A more sober assessment of the Bolivian buy-back reveals that commercial bank creditors probably reaped most of the benefit. Before the buy-back, banks expected to receive a total of $40.2 million (.06 × $670 million). After the buy-back, banks had collected $34 million and their expected future repayments were still $39.8 million (.11 × $362 million). How did creditors manage to reap such a large share of the benefits? Basically, when a country is as deep in hock as Bolivia was, creditors attach a far greater likelihood to partial repayment than to full repayment. Having the face value of the debt halved did little to reduce the banks' bargaining leverage with Bolivia, and the chances that the canceled debt would have eventually been paid were low anyway. Similar problems can arise even in countries whose debt sells at much smaller discounts.
The fact that buy-backs tend to bid up debt prices presents difficulties for any plan in which funds taken from taxpayers in industrialized countries are used to promote debt restructurings that supposedly are for the sole benefit of people in the debtor countries. Banks will surely know of the additional resources available for repayment, and they will try to bargain for higher repayments and lower rollovers. The main focus of the Brady Plan is precisely to ensure that the lion's share of officially donated funds reaches debtors. But the fact that debt prices have been stronger in countries that have implemented Brady Plans than in non-Brady Plan countries suggests that the effort to limit the gain for banks has been only partially successful.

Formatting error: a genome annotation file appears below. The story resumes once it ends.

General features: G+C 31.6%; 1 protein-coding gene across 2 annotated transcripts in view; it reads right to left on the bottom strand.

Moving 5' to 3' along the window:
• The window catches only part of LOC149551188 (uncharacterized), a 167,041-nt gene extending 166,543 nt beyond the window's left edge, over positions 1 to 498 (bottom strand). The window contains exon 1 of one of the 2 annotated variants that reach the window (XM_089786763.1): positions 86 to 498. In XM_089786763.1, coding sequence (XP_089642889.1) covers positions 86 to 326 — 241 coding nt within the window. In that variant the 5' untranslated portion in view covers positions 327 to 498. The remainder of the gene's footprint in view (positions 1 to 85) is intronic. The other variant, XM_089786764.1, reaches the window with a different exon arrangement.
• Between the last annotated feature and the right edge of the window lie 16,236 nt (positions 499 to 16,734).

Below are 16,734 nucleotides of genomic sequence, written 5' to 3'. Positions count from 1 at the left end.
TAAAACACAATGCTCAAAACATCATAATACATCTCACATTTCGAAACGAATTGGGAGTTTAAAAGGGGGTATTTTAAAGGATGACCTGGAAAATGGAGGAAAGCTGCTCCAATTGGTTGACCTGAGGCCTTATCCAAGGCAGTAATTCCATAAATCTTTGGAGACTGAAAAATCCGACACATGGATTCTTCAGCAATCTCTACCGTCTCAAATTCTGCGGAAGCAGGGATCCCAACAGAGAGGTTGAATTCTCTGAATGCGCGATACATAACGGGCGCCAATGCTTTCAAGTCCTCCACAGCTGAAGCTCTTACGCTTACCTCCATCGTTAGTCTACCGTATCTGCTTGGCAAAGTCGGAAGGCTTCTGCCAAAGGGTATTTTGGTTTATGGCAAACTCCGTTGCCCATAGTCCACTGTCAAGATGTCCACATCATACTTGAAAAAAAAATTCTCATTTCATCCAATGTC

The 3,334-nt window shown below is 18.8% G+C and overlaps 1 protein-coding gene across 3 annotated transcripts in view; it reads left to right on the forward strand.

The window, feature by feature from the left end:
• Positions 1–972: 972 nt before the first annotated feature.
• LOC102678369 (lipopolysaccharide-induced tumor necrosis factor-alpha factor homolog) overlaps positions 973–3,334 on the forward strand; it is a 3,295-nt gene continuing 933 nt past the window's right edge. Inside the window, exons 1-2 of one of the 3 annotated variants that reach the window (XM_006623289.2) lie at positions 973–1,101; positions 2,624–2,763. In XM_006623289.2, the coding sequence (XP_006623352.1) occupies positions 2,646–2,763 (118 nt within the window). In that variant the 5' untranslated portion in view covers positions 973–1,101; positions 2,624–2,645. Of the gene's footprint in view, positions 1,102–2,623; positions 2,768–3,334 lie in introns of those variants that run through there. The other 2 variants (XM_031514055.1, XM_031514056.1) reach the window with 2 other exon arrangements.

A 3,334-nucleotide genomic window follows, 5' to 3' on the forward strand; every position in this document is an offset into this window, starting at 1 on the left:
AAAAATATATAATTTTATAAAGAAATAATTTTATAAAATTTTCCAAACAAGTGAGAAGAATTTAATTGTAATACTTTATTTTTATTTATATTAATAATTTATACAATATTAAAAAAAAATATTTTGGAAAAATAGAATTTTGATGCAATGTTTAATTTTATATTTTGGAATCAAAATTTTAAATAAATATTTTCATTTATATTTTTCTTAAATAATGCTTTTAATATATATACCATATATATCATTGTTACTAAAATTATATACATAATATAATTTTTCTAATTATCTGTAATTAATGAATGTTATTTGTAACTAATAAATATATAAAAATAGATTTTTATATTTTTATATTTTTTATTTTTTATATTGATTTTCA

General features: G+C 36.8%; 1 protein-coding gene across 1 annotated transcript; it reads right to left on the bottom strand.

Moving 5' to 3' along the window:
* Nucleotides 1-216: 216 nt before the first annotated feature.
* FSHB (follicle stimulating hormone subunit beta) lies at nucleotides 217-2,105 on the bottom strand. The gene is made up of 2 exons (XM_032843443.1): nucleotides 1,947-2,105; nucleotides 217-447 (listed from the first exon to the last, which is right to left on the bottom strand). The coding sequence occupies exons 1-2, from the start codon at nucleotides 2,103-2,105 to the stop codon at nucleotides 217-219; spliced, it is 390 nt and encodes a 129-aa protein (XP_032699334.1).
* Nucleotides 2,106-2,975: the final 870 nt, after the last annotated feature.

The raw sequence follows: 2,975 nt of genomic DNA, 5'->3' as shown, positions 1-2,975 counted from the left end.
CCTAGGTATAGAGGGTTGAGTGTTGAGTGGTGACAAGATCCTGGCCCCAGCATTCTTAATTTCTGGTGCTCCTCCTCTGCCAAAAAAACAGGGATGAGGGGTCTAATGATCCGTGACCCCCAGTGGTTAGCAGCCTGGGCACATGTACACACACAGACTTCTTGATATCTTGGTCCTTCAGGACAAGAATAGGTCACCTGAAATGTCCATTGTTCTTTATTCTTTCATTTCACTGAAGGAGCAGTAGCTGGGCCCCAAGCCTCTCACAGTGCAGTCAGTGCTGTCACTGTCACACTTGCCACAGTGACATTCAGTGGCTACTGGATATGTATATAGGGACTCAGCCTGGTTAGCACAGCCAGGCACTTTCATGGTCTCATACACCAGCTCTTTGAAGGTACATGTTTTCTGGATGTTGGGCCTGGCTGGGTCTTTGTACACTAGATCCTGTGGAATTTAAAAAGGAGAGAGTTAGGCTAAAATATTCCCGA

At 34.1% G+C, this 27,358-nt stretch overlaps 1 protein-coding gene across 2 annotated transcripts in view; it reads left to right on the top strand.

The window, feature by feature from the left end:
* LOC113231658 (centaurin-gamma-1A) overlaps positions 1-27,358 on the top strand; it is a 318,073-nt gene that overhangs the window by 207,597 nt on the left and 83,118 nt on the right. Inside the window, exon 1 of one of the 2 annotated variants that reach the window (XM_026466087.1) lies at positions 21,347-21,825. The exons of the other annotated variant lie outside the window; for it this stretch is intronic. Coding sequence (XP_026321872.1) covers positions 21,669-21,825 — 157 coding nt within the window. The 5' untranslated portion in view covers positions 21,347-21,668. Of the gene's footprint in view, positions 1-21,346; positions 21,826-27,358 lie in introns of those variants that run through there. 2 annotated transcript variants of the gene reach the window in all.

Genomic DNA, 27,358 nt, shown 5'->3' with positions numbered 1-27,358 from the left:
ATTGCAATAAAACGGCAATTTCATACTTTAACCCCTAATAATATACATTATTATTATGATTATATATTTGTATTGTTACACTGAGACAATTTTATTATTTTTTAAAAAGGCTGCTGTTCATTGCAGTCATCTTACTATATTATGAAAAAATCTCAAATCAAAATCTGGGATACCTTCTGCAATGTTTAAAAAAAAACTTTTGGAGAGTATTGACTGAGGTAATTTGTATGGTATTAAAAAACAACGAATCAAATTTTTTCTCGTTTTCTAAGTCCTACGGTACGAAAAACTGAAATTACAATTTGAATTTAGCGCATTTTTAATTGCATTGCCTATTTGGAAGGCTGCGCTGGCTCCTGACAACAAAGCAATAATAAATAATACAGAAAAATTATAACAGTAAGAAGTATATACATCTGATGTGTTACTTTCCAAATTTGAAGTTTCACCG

Aside from the question of such "leakage" to private banks, there are serious equity concerns with any attempt to channel large quantities of aid relief to deal with private debt. Though poor by standards of Europe and the United States, countries such as Brazil, Mexico, and Argentina rank as middle-to upper-middle income in the broader world community. The average per capita income in the seventeen HICs was $1,430 in 1987. This compares with $470 in developing East Asia and $290 in South Asia. Even Bolivia, South America's basket case, has twice the per capita income of India. On a need basis, therefore, Africa and South Asia are stronger candidates for aid.
Kenneth Rogoff is a professor of economics at Harvard University. He has served on the staff of the International Monetary Fund and the Federal Reserve board and has been a visiting scholar at the World Bank.
Bulow, Jeremy, and Kenneth Rogoff. "The Buyback Boondoogle." Brookings Papers on Economic Activity, no. 2 (1988): 675-98.
Bulow, Jeremy, and Kenneth Rogoff. "Cleaning Up Third-World Debt without Getting Taken to the Cleaners." Journal of Economic Perspectives 4 (Winter 1990): 31-42.
World Bank. World Debt Tables: External Debt of Developing Countries. 1990-91 edition.